Obtaining fruit and vegetables for the lowest prices: Pricing survey of different outlets and geographical analysis of competition effects

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Abstract

Aims: Inadequate fruit and vegetable (F & V) consumption is an important dietary risk factor for disease internationally. High F & V prices can be a barrier to dietary intake and so to improve understanding of this topic we surveyed prices and potential competition between F & V outlet types. Methods: Over a three week early autumn period in 2013, prices were collected bi-weekly for 18 commonly purchased F & Vs from farmers' markets (FM) selling local produce (n = 3), other F & V markets (OFVM) (n = 5), supermarkets that neighbored markets (n = 8), and more distant supermarkets (n = 8), (in urban Wellington and Christchurch areas of New Zealand). Prices from an online supermarket were also collected. Results: A total of 3120 prices were collected. Most F & Vs (13/18) were significantly cheaper at OFVMs than supermarkets. Over half of the F & Vs (10/18) were significantly cheaper at nearby compared to distant supermarkets, providing evidence of a moderate 'halo effect' in price reductions in supermarkets that neighbored markets. Weekend (vs midweek) prices were also significantly cheaper at nearby (vs distant) supermarkets, supporting evidence for a 'halo effect'. Ideal weekly 'food basket' prices for a two adult, two child family were: OFVMs (NZ$76), online supermarket ($113), nearby supermarkets ($124), distant supermarkets ($127), and FMs ($138). This represents a savings of $49 per week (US$26) by using OFVMs relative to (non-online) supermarkets. Similarly, a shift from non-online supermarkets to the online supermarket would generate a $ 13 saving. Conclusions: In these locations general markets appear to be providing some substantially lower prices for fruit and vegetables than supermarkets. They also appear to be depressing prices in neighboring supermarkets. These results, when supplemented by other needed research, may help inform the case for interventions to improve access to fruit and vegetables, particularly for low-income populations. © 2014 Pearson et al.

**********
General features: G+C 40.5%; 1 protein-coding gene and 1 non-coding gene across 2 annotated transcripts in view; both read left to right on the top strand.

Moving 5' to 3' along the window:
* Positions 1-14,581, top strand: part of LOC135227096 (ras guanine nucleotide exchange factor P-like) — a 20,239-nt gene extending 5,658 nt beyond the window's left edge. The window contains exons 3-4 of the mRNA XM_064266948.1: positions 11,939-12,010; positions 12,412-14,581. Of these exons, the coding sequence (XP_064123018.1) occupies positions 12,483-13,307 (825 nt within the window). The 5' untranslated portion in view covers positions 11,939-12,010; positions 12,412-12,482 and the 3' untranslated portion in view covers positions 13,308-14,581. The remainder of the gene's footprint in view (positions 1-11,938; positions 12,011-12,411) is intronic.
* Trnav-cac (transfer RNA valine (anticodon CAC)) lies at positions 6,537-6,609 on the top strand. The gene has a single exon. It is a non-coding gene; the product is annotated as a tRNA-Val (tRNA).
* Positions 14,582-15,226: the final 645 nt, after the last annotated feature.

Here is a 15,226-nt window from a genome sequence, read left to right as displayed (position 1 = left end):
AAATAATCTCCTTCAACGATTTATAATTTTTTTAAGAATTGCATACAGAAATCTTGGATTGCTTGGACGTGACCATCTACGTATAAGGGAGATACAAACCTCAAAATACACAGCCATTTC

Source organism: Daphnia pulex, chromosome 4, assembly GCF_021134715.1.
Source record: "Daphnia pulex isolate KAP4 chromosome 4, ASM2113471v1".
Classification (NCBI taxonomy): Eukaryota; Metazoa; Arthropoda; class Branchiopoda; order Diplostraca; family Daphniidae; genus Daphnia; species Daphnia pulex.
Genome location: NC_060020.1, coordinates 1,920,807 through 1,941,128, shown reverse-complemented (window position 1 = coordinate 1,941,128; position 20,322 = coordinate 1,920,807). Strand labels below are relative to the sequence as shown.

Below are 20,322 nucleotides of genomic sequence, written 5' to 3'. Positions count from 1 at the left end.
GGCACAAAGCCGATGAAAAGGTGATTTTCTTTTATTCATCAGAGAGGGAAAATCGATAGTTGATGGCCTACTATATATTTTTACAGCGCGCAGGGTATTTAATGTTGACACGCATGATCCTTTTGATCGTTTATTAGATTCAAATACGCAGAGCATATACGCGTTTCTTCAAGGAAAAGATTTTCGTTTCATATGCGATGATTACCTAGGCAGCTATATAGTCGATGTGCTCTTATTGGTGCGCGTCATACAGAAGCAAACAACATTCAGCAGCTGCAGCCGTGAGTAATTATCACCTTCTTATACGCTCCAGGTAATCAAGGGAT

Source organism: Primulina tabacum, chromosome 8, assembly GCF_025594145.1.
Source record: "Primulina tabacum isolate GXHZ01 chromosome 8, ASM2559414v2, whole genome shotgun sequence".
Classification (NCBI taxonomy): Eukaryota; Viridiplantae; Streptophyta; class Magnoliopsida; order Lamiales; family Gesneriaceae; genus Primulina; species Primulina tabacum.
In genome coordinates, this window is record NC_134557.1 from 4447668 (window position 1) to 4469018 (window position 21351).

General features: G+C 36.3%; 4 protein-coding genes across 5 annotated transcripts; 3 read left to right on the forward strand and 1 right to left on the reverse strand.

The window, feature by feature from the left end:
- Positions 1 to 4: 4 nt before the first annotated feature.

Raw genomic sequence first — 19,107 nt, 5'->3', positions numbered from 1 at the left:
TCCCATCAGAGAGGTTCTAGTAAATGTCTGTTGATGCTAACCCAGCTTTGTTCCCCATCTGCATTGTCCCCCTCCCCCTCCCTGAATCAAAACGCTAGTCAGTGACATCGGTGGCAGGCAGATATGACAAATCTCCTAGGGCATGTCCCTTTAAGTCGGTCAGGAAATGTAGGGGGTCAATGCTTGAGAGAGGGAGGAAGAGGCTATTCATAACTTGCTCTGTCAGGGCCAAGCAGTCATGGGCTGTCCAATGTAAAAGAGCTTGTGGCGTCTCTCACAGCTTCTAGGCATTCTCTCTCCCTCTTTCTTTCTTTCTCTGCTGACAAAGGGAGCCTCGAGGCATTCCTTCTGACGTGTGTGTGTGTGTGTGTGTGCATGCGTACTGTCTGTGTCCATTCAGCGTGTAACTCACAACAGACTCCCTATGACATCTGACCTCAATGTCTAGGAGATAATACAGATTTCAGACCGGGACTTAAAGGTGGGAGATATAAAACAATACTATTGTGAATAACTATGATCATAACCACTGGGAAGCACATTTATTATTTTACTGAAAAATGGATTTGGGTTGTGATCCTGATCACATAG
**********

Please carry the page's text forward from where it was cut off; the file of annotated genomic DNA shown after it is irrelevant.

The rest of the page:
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APA

Pearson, A. L., Winter, P. R., McBreen, B., Stewart, G., Roets, R., Nutsford, D., … Wilson, N. (2014). Obtaining fruit and vegetables for the lowest prices: Pricing survey of different outlets and geographical analysis of competition effects. PLoS ONE, 9(3). https://doi.org/10.1371/journal.pone.0089775

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